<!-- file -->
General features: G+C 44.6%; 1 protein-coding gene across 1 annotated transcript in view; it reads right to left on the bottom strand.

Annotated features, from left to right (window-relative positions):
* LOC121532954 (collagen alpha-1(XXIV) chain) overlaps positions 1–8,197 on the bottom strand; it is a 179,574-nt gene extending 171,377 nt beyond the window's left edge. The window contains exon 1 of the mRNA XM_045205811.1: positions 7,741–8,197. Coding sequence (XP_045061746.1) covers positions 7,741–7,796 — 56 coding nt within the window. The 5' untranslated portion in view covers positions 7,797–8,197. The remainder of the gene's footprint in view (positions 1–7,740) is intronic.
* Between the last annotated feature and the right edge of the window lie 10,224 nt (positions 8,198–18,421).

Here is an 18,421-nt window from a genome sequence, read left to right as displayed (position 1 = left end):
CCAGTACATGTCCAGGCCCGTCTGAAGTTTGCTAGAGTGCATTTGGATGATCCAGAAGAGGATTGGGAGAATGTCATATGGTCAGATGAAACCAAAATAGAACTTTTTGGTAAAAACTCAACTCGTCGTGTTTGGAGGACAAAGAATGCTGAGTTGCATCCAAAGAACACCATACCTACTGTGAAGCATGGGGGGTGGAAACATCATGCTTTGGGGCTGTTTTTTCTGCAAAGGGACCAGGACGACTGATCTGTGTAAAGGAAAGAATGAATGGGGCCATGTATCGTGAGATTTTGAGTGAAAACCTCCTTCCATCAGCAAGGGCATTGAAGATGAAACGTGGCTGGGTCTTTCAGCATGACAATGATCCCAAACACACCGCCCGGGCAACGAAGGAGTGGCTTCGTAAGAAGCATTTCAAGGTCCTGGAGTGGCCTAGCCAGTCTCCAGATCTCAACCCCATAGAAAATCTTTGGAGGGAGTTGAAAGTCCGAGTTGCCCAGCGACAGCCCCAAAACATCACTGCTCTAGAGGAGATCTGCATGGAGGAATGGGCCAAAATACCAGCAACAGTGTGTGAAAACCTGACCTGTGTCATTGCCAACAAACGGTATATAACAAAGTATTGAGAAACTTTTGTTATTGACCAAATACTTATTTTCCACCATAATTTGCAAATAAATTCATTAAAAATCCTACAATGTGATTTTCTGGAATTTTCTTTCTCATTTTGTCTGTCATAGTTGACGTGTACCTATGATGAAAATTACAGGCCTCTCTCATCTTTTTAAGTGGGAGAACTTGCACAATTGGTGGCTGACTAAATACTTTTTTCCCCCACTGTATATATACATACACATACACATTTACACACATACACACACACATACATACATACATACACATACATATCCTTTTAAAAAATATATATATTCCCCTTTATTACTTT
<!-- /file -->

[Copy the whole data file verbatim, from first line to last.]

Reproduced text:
General features: G+C 44.6%; 1 protein-coding gene across 1 annotated transcript in view; it reads right to left on the bottom strand.

Annotated features, from left to right (window-relative positions):
* LOC121532954 (collagen alpha-1(XXIV) chain) overlaps positions 1–8,197 on the bottom strand; it is a 179,574-nt gene extending 171,377 nt beyond the window's left edge. The window contains exon 1 of the mRNA XM_045205811.1: positions 7,741–8,197. Coding sequence (XP_045061746.1) covers positions 7,741–7,796 — 56 coding nt within the window. The 5' untranslated portion in view covers positions 7,797–8,197. The remainder of the gene's footprint in view (positions 1–7,740) is intronic.
* Between the last annotated feature and the right edge of the window lie 10,224 nt (positions 8,198–18,421).

Here is an 18,421-nt window from a genome sequence, read left to right as displayed (position 1 = left end):
CCAGTACATGTCCAGGCCCGTCTGAAGTTTGCTAGAGTGCATTTGGATGATCCAGAAGAGGATTGGGAGAATGTCATATGGTCAGATGAAACCAAAATAGAACTTTTTGGTAAAAACTCAACTCGTCGTGTTTGGAGGACAAAGAATGCTGAGTTGCATCCAAAGAACACCATACCTACTGTGAAGCATGGGGGGTGGAAACATCATGCTTTGGGGCTGTTTTTTCTGCAAAGGGACCAGGACGACTGATCTGTGTAAAGGAAAGAATGAATGGGGCCATGTATCGTGAGATTTTGAGTGAAAACCTCCTTCCATCAGCAAGGGCATTGAAGATGAAACGTGGCTGGGTCTTTCAGCATGACAATGATCCCAAACACACCGCCCGGGCAACGAAGGAGTGGCTTCGTAAGAAGCATTTCAAGGTCCTGGAGTGGCCTAGCCAGTCTCCAGATCTCAACCCCATAGAAAATCTTTGGAGGGAGTTGAAAGTCCGAGTTGCCCAGCGACAGCCCCAAAACATCACTGCTCTAGAGGAGATCTGCATGGAGGAATGGGCCAAAATACCAGCAACAGTGTGTGAAAACCTGACCTGTGTCATTGCCAACAAACGGTATATAACAAAGTATTGAGAAACTTTTGTTATTGACCAAATACTTATTTTCCACCATAATTTGCAAATAAATTCATTAAAAATCCTACAATGTGATTTTCTGGAATTTTCTTTCTCATTTTGTCTGTCATAGTTGACGTGTACCTATGATGAAAATTACAGGCCTCTCTCATCTTTTTAAGTGGGAGAACTTGCACAATTGGTGGCTGACTAAATACTTTTTTCCCCCACTGTATATATACATACACATACACATTTACACACATACACACACACATACATACATACATACACATACATATCCTTTTAAAAAATATATATATTCCCCTTTATTACTTT